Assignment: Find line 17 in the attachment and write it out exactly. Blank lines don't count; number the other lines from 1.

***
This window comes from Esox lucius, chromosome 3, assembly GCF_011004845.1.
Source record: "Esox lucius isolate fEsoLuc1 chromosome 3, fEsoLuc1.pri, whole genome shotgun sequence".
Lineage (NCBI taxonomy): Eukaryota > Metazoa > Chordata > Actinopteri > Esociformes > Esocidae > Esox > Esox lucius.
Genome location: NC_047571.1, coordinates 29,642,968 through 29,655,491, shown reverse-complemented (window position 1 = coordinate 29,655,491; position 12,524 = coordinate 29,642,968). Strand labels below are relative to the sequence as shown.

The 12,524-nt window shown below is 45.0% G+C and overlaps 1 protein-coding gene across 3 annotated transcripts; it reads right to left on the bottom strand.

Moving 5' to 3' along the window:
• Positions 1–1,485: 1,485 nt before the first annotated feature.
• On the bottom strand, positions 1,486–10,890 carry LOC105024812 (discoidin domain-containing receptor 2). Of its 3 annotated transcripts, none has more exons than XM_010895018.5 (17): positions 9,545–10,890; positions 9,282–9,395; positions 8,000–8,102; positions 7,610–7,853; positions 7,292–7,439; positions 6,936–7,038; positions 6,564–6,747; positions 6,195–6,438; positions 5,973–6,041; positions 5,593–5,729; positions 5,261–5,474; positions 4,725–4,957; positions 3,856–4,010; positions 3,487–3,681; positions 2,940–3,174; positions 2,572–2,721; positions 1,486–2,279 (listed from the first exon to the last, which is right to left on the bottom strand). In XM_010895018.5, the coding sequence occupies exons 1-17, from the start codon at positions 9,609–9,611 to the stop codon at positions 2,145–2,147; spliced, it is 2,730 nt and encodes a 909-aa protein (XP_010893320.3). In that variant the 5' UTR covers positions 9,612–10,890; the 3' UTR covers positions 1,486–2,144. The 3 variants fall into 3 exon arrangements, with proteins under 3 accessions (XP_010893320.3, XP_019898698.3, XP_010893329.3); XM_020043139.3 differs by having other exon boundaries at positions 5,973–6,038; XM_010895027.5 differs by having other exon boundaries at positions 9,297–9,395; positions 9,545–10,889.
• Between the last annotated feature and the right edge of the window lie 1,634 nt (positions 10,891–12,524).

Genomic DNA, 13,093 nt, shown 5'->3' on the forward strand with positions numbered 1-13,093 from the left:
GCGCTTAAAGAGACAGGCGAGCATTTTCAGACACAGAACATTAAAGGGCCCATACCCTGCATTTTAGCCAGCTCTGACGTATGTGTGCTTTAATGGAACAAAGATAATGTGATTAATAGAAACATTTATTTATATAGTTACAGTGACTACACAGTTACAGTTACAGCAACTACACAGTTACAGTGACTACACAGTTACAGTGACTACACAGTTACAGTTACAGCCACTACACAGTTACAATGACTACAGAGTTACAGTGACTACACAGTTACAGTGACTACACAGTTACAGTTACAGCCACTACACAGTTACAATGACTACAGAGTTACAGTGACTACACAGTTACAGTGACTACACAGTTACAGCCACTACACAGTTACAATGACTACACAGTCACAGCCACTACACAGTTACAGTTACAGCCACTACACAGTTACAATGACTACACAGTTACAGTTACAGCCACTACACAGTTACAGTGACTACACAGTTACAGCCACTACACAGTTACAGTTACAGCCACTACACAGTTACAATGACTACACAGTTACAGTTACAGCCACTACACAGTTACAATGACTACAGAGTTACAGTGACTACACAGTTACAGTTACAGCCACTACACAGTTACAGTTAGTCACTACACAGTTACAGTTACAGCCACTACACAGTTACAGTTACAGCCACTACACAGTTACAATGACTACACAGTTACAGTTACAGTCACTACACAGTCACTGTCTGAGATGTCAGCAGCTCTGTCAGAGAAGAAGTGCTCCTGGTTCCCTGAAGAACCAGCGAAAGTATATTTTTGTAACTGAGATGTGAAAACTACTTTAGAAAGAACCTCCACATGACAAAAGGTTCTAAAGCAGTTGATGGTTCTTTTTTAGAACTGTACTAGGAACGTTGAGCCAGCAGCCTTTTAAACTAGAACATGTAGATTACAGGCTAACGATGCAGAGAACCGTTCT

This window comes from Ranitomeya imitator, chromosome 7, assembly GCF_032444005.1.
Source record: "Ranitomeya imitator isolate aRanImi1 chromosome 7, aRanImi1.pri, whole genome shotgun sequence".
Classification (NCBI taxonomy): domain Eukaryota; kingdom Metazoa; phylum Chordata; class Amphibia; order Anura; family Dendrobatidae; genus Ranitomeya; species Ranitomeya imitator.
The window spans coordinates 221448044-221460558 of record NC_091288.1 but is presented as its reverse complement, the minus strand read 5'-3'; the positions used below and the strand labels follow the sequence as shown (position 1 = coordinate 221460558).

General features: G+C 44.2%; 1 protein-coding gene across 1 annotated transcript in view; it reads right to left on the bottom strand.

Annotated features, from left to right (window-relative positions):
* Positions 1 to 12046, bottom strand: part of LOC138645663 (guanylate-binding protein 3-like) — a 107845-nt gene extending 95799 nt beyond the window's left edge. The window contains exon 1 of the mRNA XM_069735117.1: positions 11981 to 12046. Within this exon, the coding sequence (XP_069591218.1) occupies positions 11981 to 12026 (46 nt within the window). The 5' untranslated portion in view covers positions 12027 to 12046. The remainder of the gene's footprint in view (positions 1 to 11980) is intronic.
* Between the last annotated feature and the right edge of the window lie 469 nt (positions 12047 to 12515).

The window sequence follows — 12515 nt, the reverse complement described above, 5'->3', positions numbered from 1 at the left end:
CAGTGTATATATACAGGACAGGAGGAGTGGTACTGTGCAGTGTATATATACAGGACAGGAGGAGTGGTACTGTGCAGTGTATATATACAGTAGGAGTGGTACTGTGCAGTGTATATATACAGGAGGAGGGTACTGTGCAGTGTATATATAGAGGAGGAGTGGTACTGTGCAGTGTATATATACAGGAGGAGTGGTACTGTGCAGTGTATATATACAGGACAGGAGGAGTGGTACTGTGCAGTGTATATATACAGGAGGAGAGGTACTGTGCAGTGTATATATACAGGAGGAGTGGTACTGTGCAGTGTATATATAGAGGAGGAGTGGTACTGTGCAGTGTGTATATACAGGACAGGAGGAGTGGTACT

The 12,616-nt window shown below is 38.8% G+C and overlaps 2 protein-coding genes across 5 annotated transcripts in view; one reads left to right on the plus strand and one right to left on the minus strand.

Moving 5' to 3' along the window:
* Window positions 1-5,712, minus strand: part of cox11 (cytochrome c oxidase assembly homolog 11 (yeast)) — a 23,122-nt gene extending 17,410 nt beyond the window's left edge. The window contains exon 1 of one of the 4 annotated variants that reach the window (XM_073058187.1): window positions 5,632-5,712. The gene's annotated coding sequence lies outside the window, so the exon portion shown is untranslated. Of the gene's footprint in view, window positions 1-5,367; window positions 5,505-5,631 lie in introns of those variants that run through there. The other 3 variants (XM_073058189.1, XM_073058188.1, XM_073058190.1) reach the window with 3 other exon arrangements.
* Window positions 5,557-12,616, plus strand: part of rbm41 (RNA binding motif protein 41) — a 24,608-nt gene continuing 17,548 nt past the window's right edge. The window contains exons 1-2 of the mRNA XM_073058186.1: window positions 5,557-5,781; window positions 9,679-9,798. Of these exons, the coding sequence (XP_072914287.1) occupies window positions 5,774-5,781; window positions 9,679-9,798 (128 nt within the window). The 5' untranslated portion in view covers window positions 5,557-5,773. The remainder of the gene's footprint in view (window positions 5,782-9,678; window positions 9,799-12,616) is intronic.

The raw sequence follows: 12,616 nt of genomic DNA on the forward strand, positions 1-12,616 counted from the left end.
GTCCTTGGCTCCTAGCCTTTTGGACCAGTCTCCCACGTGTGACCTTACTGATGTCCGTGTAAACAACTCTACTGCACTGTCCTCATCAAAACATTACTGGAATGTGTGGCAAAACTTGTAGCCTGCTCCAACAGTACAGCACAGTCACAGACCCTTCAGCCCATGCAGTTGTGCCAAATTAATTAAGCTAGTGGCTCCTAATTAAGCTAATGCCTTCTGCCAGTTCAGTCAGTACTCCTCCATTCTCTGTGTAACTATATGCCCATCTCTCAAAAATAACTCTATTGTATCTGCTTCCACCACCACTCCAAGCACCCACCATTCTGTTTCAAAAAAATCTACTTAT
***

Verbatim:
Annotated features, from left to right (window-relative positions):